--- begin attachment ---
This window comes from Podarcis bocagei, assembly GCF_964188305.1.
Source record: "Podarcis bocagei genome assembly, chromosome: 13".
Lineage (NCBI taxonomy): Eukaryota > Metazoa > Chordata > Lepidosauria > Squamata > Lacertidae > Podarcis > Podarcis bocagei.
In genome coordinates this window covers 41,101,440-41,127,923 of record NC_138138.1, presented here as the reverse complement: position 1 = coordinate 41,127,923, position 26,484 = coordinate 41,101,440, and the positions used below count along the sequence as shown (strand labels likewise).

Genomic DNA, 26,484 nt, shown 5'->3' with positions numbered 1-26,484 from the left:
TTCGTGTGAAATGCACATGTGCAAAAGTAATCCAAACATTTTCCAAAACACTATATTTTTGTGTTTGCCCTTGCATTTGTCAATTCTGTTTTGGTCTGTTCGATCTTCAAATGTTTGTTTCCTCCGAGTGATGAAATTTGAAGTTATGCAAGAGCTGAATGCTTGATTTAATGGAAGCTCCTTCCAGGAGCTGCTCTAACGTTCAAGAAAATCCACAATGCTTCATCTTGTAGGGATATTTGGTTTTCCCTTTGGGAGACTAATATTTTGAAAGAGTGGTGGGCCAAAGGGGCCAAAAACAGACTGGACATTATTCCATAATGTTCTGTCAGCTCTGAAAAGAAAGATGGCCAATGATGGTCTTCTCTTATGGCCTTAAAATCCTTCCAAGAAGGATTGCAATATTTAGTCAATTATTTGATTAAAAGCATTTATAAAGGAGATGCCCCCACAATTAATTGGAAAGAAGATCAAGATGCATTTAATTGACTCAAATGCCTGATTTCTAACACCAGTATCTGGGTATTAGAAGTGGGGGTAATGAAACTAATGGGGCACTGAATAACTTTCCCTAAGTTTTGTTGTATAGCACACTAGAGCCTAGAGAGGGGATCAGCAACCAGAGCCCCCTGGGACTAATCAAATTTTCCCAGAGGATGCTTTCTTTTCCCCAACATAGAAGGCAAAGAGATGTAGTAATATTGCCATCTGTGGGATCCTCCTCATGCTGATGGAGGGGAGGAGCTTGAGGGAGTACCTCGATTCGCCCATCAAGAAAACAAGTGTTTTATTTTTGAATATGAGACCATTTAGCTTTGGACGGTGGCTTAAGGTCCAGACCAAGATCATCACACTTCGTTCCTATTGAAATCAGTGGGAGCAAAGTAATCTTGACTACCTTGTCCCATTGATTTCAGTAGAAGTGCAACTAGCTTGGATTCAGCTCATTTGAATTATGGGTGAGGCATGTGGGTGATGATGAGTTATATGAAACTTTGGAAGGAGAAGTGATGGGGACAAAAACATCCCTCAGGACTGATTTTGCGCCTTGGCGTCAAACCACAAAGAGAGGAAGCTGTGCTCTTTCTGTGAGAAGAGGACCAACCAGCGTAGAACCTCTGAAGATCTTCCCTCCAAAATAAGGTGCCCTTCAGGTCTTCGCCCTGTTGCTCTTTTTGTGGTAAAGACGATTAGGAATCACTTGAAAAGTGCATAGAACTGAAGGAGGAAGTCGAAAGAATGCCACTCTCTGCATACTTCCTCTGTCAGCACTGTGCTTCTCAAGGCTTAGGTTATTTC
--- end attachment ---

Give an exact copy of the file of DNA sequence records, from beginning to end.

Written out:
This window comes from Podarcis bocagei, assembly GCF_964188305.1.
Source record: "Podarcis bocagei genome assembly, chromosome: 13".
Lineage (NCBI taxonomy): Eukaryota > Metazoa > Chordata > Lepidosauria > Squamata > Lacertidae > Podarcis > Podarcis bocagei.
In genome coordinates this window covers 41,101,440-41,127,923 of record NC_138138.1, presented here as the reverse complement: position 1 = coordinate 41,127,923, position 26,484 = coordinate 41,101,440, and the positions used below count along the sequence as shown (strand labels likewise).

Genomic DNA, 26,484 nt, shown 5'->3' with positions numbered 1-26,484 from the left:
TTCGTGTGAAATGCACATGTGCAAAAGTAATCCAAACATTTTCCAAAACACTATATTTTTGTGTTTGCCCTTGCATTTGTCAATTCTGTTTTGGTCTGTTCGATCTTCAAATGTTTGTTTCCTCCGAGTGATGAAATTTGAAGTTATGCAAGAGCTGAATGCTTGATTTAATGGAAGCTCCTTCCAGGAGCTGCTCTAACGTTCAAGAAAATCCACAATGCTTCATCTTGTAGGGATATTTGGTTTTCCCTTTGGGAGACTAATATTTTGAAAGAGTGGTGGGCCAAAGGGGCCAAAAACAGACTGGACATTATTCCATAATGTTCTGTCAGCTCTGAAAAGAAAGATGGCCAATGATGGTCTTCTCTTATGGCCTTAAAATCCTTCCAAGAAGGATTGCAATATTTAGTCAATTATTTGATTAAAAGCATTTATAAAGGAGATGCCCCCACAATTAATTGGAAAGAAGATCAAGATGCATTTAATTGACTCAAATGCCTGATTTCTAACACCAGTATCTGGGTATTAGAAGTGGGGGTAATGAAACTAATGGGGCACTGAATAACTTTCCCTAAGTTTTGTTGTATAGCACACTAGAGCCTAGAGAGGGGATCAGCAACCAGAGCCCCCTGGGACTAATCAAATTTTCCCAGAGGATGCTTTCTTTTCCCCAACATAGAAGGCAAAGAGATGTAGTAATATTGCCATCTGTGGGATCCTCCTCATGCTGATGGAGGGGAGGAGCTTGAGGGAGTACCTCGATTCGCCCATCAAGAAAACAAGTGTTTTATTTTTGAATATGAGACCATTTAGCTTTGGACGGTGGCTTAAGGTCCAGACCAAGATCATCACACTTCGTTCCTATTGAAATCAGTGGGAGCAAAGTAATCTTGACTACCTTGTCCCATTGATTTCAGTAGAAGTGCAACTAGCTTGGATTCAGCTCATTTGAATTATGGGTGAGGCATGTGGGTGATGATGAGTTATATGAAACTTTGGAAGGAGAAGTGATGGGGACAAAAACATCCCTCAGGACTGATTTTGCGCCTTGGCGTCAAACCACAAAGAGAGGAAGCTGTGCTCTTTCTGTGAGAAGAGGACCAACCAGCGTAGAACCTCTGAAGATCTTCCCTCCAAAATAAGGTGCCCTTCAGGTCTTCGCCCTGTTGCTCTTTTTGTGGTAAAGACGATTAGGAATCACTTGAAAAGTGCATAGAACTGAAGGAGGAAGTCGAAAGAATGCCACTCTCTGCATACTTCCTCTGTCAGCACTGTGCTTCTCAAGGCTTAGGTTATTTC